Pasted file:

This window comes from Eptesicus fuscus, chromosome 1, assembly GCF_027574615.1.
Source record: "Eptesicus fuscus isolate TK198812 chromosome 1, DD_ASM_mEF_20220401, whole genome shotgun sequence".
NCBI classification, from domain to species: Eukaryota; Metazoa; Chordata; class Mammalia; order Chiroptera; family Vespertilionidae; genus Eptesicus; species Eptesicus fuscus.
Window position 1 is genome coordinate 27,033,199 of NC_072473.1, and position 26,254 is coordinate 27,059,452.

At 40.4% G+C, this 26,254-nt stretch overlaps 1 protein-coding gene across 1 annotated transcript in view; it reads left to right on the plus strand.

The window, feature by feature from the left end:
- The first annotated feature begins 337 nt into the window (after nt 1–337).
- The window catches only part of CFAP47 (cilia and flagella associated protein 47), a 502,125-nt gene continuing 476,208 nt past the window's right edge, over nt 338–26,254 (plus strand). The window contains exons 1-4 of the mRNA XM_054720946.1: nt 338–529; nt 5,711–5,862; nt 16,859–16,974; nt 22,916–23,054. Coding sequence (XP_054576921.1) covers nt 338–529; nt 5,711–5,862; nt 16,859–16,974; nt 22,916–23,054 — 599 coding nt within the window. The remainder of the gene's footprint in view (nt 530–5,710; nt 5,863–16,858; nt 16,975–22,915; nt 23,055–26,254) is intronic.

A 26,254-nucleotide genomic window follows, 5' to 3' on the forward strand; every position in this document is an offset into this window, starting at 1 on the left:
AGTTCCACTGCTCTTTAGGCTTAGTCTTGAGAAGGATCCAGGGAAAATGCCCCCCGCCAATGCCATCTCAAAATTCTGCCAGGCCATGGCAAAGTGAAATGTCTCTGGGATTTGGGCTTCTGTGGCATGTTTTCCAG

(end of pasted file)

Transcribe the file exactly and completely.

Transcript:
This window comes from Eptesicus fuscus, chromosome 1, assembly GCF_027574615.1.
Source record: "Eptesicus fuscus isolate TK198812 chromosome 1, DD_ASM_mEF_20220401, whole genome shotgun sequence".
NCBI classification, from domain to species: Eukaryota; Metazoa; Chordata; class Mammalia; order Chiroptera; family Vespertilionidae; genus Eptesicus; species Eptesicus fuscus.
Window position 1 is genome coordinate 27,033,199 of NC_072473.1, and position 26,254 is coordinate 27,059,452.

At 40.4% G+C, this 26,254-nt stretch overlaps 1 protein-coding gene across 1 annotated transcript in view; it reads left to right on the plus strand.

The window, feature by feature from the left end:
- The first annotated feature begins 337 nt into the window (after nt 1–337).
- The window catches only part of CFAP47 (cilia and flagella associated protein 47), a 502,125-nt gene continuing 476,208 nt past the window's right edge, over nt 338–26,254 (plus strand). The window contains exons 1-4 of the mRNA XM_054720946.1: nt 338–529; nt 5,711–5,862; nt 16,859–16,974; nt 22,916–23,054. Coding sequence (XP_054576921.1) covers nt 338–529; nt 5,711–5,862; nt 16,859–16,974; nt 22,916–23,054 — 599 coding nt within the window. The remainder of the gene's footprint in view (nt 530–5,710; nt 5,863–16,858; nt 16,975–22,915; nt 23,055–26,254) is intronic.

A 26,254-nucleotide genomic window follows, 5' to 3' on the forward strand; every position in this document is an offset into this window, starting at 1 on the left:
AGTTCCACTGCTCTTTAGGCTTAGTCTTGAGAAGGATCCAGGGAAAATGCCCCCCGCCAATGCCATCTCAAAATTCTGCCAGGCCATGGCAAAGTGAAATGTCTCTGGGATTTGGGCTTCTGTGGCATGTTTTCCAG